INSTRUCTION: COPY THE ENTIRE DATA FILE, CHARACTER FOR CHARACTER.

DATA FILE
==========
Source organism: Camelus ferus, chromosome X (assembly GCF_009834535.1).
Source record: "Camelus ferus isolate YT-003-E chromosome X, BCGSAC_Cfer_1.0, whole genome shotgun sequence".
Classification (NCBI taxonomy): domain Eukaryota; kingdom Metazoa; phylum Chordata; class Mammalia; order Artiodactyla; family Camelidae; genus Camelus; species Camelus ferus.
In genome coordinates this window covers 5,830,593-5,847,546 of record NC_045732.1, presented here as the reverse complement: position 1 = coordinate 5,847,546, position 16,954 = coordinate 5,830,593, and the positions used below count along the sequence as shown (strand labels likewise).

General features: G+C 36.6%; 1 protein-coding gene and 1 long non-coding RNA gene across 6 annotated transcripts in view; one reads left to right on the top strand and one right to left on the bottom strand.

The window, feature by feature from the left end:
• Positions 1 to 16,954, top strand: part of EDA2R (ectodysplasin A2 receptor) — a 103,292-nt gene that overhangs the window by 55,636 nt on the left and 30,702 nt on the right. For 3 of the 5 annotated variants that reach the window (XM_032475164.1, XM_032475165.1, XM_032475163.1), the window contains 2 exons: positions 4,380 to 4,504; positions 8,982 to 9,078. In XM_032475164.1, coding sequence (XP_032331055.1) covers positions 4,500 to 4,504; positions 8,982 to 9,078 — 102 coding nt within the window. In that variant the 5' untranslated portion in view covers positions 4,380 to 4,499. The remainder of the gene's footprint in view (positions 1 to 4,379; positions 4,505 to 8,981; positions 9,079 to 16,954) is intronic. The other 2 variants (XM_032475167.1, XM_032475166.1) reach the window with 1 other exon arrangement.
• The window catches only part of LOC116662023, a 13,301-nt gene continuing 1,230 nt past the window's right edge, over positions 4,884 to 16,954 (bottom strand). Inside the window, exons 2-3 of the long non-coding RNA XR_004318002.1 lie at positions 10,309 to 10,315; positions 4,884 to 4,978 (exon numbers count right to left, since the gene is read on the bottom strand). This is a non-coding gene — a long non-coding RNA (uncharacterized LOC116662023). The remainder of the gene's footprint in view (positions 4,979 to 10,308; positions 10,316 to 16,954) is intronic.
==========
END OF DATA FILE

Source organism: Camelus ferus, chromosome X (assembly GCF_009834535.1).
Source record: "Camelus ferus isolate YT-003-E chromosome X, BCGSAC_Cfer_1.0, whole genome shotgun sequence".
Classification (NCBI taxonomy): domain Eukaryota; kingdom Metazoa; phylum Chordata; class Mammalia; order Artiodactyla; family Camelidae; genus Camelus; species Camelus ferus.
In genome coordinates this window covers 5,830,593-5,847,546 of record NC_045732.1, presented here as the reverse complement: position 1 = coordinate 5,847,546, position 16,954 = coordinate 5,830,593, and the positions used below count along the sequence as shown (strand labels likewise).

General features: G+C 36.6%; 1 protein-coding gene and 1 long non-coding RNA gene across 6 annotated transcripts in view; one reads left to right on the top strand and one right to left on the bottom strand.

The window, feature by feature from the left end:
• Positions 1 to 16,954, top strand: part of EDA2R (ectodysplasin A2 receptor) — a 103,292-nt gene that overhangs the window by 55,636 nt on the left and 30,702 nt on the right. For 3 of the 5 annotated variants that reach the window (XM_032475164.1, XM_032475165.1, XM_032475163.1), the window contains 2 exons: positions 4,380 to 4,504; positions 8,982 to 9,078. In XM_032475164.1, coding sequence (XP_032331055.1) covers positions 4,500 to 4,504; positions 8,982 to 9,078 — 102 coding nt within the window. In that variant the 5' untranslated portion in view covers positions 4,380 to 4,499. The remainder of the gene's footprint in view (positions 1 to 4,379; positions 4,505 to 8,981; positions 9,079 to 16,954) is intronic. The other 2 variants (XM_032475167.1, XM_032475166.1) reach the window with 1 other exon arrangement.
• The window catches only part of LOC116662023, a 13,301-nt gene continuing 1,230 nt past the window's right edge, over positions 4,884 to 16,954 (bottom strand). Inside the window, exons 2-3 of the long non-coding RNA XR_004318002.1 lie at positions 10,309 to 10,315; positions 4,884 to 4,978 (exon numbers count right to left, since the gene is read on the bottom strand). This is a non-coding gene — a long non-coding RNA (uncharacterized LOC116662023). The remainder of the gene's footprint in view (positions 4,979 to 10,308; positions 10,316 to 16,954) is intronic.